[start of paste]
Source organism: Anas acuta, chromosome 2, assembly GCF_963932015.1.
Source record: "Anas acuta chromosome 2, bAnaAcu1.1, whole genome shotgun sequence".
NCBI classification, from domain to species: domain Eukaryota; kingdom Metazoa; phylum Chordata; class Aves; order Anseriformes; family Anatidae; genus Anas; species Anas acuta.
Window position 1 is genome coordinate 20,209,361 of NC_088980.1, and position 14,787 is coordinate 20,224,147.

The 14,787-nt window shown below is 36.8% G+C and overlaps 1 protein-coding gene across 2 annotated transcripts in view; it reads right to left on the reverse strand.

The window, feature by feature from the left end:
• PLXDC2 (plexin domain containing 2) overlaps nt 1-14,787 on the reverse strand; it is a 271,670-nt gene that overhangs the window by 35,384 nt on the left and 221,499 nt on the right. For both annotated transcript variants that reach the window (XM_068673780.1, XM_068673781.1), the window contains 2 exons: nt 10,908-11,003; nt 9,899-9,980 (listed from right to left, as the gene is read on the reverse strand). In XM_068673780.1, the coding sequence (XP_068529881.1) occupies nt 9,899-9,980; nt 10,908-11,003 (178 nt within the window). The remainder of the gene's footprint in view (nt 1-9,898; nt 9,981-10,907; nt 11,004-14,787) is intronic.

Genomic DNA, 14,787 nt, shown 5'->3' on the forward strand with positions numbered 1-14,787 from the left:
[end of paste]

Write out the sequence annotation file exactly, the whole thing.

Source organism: Anas acuta, chromosome 2, assembly GCF_963932015.1.
Source record: "Anas acuta chromosome 2, bAnaAcu1.1, whole genome shotgun sequence".
NCBI classification, from domain to species: domain Eukaryota; kingdom Metazoa; phylum Chordata; class Aves; order Anseriformes; family Anatidae; genus Anas; species Anas acuta.
Window position 1 is genome coordinate 20,209,361 of NC_088980.1, and position 14,787 is coordinate 20,224,147.

The 14,787-nt window shown below is 36.8% G+C and overlaps 1 protein-coding gene across 2 annotated transcripts in view; it reads right to left on the reverse strand.

The window, feature by feature from the left end:
• PLXDC2 (plexin domain containing 2) overlaps nt 1-14,787 on the reverse strand; it is a 271,670-nt gene that overhangs the window by 35,384 nt on the left and 221,499 nt on the right. For both annotated transcript variants that reach the window (XM_068673780.1, XM_068673781.1), the window contains 2 exons: nt 10,908-11,003; nt 9,899-9,980 (listed from right to left, as the gene is read on the reverse strand). In XM_068673780.1, the coding sequence (XP_068529881.1) occupies nt 9,899-9,980; nt 10,908-11,003 (178 nt within the window). The remainder of the gene's footprint in view (nt 1-9,898; nt 9,981-10,907; nt 11,004-14,787) is intronic.

Genomic DNA, 14,787 nt, shown 5'->3' on the forward strand with positions numbered 1-14,787 from the left: